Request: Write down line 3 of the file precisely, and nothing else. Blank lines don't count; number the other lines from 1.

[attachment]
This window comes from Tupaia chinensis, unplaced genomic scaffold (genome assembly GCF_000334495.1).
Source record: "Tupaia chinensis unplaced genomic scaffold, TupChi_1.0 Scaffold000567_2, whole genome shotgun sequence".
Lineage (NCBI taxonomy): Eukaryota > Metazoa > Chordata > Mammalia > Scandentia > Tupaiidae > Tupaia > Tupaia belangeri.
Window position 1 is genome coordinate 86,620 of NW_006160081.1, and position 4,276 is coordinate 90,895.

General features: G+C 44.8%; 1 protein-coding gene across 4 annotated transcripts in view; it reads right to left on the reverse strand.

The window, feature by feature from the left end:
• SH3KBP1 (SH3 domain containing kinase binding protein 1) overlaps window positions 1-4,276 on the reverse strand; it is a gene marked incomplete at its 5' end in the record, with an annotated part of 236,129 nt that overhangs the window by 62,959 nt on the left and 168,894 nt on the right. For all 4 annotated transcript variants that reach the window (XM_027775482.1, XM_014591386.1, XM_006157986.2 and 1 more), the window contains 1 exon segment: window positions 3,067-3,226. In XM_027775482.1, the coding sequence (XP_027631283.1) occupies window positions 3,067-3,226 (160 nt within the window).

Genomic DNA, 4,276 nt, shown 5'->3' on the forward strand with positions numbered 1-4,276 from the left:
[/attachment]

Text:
Lineage (NCBI taxonomy): Eukaryota > Metazoa > Chordata > Mammalia > Scandentia > Tupaiidae > Tupaia > Tupaia belangeri.